Write What You Know.
I hate Write What You Know. What do we know, though? We know our lives. You can use factors of your life and turn that stale mantra into something helpful. Remember when you were sad that a-billion-times? Use it for a character. Know a shitload about tax law? Tough – I don’t want to read it.
I’m not going to write about sitting on the couch playing games and trying to sleep in on a monday morning that always comes too early.
Write what you’re passionate about, the ideas that consume you when you’re trying to get to sleep at night, or that jump into your head when you’re on the train and just need to get it down.
Before I wrote a short script for one, I didn’t know westerns. Not really. The most of a western I knew was all the overturned tropes that exist in Back to the Future 3, but hadn’t bothered. Didn’t care, and more relevantly, didn’t value westerns. I hadn’t bothered watching them, and couldn’t take the concept of them seriously. Yet, working with the game I was obsessed with at the time (The Movies, by Lionhead), I made one. Sure, it was mostly inspired by a dream (which meant it took even more liberties with the genre), but as far as people that saw it knew, the thing I produced was the product of someone that loved their westerns.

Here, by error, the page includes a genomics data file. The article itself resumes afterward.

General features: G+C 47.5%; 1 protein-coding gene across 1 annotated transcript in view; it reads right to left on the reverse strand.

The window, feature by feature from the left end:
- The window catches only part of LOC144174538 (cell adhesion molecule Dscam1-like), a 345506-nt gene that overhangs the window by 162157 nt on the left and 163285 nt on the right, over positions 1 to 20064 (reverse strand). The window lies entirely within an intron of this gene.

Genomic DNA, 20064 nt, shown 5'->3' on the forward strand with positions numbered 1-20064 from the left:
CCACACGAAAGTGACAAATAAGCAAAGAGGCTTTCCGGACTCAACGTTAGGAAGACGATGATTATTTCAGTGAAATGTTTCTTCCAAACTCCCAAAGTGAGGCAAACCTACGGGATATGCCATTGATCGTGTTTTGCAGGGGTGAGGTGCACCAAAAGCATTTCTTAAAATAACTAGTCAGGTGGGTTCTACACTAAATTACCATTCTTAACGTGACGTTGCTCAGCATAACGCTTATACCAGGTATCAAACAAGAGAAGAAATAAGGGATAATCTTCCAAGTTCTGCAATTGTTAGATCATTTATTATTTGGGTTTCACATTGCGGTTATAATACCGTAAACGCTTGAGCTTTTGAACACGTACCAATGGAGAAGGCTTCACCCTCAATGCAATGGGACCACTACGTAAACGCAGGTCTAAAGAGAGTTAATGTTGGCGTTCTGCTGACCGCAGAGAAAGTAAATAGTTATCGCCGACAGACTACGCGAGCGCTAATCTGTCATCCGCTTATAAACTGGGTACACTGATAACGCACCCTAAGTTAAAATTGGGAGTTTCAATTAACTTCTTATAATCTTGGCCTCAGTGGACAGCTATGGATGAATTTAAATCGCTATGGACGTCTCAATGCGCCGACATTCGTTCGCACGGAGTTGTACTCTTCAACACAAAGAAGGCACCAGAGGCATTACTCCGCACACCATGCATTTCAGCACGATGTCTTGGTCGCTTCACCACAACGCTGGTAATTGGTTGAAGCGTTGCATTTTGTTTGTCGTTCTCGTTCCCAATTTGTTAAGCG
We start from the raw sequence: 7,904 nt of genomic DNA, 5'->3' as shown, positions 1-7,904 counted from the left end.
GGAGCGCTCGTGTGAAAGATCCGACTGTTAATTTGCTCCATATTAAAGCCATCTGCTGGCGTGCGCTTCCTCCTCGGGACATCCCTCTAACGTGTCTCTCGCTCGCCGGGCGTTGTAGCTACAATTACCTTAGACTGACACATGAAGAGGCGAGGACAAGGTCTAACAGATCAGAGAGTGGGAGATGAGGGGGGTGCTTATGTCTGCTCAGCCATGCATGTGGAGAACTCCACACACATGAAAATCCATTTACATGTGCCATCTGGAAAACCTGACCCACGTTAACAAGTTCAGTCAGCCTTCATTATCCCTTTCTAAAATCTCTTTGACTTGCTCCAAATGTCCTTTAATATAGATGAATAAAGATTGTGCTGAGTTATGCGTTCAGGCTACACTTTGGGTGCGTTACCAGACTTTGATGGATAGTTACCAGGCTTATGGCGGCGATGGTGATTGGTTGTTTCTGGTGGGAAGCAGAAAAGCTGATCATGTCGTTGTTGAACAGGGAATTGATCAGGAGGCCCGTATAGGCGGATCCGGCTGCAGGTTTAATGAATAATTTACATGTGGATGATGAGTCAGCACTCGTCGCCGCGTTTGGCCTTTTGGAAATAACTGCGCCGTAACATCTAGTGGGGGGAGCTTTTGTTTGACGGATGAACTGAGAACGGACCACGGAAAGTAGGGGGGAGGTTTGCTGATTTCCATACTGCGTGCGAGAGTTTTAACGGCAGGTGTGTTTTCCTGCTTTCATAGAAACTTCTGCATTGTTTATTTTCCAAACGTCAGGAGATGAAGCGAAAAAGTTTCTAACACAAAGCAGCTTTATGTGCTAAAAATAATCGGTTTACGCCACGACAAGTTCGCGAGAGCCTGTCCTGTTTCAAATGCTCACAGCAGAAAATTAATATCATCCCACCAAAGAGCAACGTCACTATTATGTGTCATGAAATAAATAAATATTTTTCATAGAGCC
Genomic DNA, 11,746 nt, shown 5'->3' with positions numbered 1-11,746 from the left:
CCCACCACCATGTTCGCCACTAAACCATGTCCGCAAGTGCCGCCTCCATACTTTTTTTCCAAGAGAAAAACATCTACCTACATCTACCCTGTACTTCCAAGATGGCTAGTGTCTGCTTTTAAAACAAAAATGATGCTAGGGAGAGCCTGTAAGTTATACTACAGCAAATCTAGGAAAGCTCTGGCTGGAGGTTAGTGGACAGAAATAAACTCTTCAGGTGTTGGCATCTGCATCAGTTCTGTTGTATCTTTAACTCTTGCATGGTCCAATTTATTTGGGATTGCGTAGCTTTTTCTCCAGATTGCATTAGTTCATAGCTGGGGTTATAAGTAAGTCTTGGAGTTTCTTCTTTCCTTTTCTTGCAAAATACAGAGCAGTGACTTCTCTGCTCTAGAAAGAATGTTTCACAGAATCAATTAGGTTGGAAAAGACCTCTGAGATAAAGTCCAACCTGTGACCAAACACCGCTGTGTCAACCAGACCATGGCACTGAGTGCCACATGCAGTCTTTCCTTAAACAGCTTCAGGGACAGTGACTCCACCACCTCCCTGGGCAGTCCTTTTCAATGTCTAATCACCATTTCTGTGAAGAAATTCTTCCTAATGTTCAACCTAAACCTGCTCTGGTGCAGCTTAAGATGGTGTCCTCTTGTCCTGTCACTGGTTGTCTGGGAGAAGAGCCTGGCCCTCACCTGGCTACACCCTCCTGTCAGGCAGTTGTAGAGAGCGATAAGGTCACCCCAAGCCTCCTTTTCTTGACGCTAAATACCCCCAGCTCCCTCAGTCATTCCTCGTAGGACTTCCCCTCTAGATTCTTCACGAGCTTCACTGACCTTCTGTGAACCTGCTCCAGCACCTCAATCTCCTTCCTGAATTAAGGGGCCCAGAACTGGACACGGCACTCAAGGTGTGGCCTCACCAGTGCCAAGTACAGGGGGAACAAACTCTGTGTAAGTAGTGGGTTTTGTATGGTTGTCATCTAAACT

Why did it turn out that way? I cared about what I was writing. Genre knowledge aside, I knew the story I wanted to tell. I cared about it, thought about it, the dialogue and such. I had help, yes, but I wanted to tell that particular story.
When we start on new stories, they’re so fresh and exciting, like a new infatuation. We invest our time in it, and we want to spend a lot of time working on it. Every other idea seems dull and pointless. Sometimes that feeling about an idea lasts past those first few weeks (interchangeable with days or months where applicable). You think about it while you’re doing other things. You imagine the story, the way the characters react to obstacles, and drink up the atmosphere of the story. You’re not just thinking about writing, but you’re borderline obsessing over it. It’s a part of you, and you need to get it out.
Write what gets your blood moving. Write what you wish everyone knew about. Write what scratches that writerly itch that makes you need to tell a story.
Even better – just write what you want.